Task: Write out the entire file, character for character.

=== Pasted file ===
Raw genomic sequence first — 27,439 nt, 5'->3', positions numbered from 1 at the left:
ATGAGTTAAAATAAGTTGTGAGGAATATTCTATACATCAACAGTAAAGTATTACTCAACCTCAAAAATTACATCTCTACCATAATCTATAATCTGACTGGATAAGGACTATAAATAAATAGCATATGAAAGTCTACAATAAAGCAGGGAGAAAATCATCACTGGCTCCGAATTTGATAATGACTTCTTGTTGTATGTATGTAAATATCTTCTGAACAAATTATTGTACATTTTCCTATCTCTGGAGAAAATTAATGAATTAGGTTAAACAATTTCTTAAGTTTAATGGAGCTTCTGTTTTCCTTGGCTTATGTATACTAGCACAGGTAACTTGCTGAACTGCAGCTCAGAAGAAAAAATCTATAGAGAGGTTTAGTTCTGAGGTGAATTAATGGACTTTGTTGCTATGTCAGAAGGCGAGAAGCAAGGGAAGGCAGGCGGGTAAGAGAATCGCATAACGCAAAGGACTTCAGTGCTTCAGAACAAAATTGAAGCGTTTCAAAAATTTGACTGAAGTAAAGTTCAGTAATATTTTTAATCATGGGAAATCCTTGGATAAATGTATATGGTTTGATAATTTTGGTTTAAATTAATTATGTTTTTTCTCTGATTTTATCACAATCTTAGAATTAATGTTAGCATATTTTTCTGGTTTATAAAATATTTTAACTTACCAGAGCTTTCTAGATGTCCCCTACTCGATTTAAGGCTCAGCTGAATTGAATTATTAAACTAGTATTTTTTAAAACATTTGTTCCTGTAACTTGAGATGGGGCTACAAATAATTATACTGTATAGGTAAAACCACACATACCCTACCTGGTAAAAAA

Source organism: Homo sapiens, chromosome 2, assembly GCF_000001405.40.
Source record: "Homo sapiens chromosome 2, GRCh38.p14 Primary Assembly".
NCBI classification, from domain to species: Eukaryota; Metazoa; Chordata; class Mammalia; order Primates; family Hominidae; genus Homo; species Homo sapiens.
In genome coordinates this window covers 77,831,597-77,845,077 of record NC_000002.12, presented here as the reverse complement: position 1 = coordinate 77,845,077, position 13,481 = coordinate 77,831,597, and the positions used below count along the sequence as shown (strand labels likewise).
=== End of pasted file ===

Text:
Raw genomic sequence first — 27,439 nt, 5'->3', positions numbered from 1 at the left:
ATGAGTTAAAATAAGTTGTGAGGAATATTCTATACATCAACAGTAAAGTATTACTCAACCTCAAAAATTACATCTCTACCATAATCTATAATCTGACTGGATAAGGACTATAAATAAATAGCATATGAAAGTCTACAATAAAGCAGGGAGAAAATCATCACTGGCTCCGAATTTGATAATGACTTCTTGTTGTATGTATGTAAATATCTTCTGAACAAATTATTGTACATTTTCCTATCTCTGGAGAAAATTAATGAATTAGGTTAAACAATTTCTTAAGTTTAATGGAGCTTCTGTTTTCCTTGGCTTATGTATACTAGCACAGGTAACTTGCTGAACTGCAGCTCAGAAGAAAAAATCTATAGAGAGGTTTAGTTCTGAGGTGAATTAATGGACTTTGTTGCTATGTCAGAAGGCGAGAAGCAAGGGAAGGCAGGCGGGTAAGAGAATCGCATAACGCAAAGGACTTCAGTGCTTCAGAACAAAATTGAAGCGTTTCAAAAATTTGACTGAAGTAAAGTTCAGTAATATTTTTAATCATGGGAAATCCTTGGATAAATGTATATGGTTTGATAATTTTGGTTTAAATTAATTATGTTTTTTCTCTGATTTTATCACAATCTTAGAATTAATGTTAGCATATTTTTCTGGTTTATAAAATATTTTAACTTACCAGAGCTTTCTAGATGTCCCCTACTCGATTTAAGGCTCAGCTGAATTGAATTATTAAACTAGTATTTTTTAAAACATTTGTTCCTGTAACTTGAGATGGGGCTACAAATAATTATACTGTATAGGTAAAACCACACATACCCTACCTGGTAAAAAA

Source organism: Homo sapiens, chromosome 2, assembly GCF_000001405.40.
Source record: "Homo sapiens chromosome 2, GRCh38.p14 Primary Assembly".
NCBI classification, from domain to species: Eukaryota; Metazoa; Chordata; class Mammalia; order Primates; family Hominidae; genus Homo; species Homo sapiens.
In genome coordinates this window covers 77,831,597-77,845,077 of record NC_000002.12, presented here as the reverse complement: position 1 = coordinate 77,845,077, position 13,481 = coordinate 77,831,597, and the positions used below count along the sequence as shown (strand labels likewise).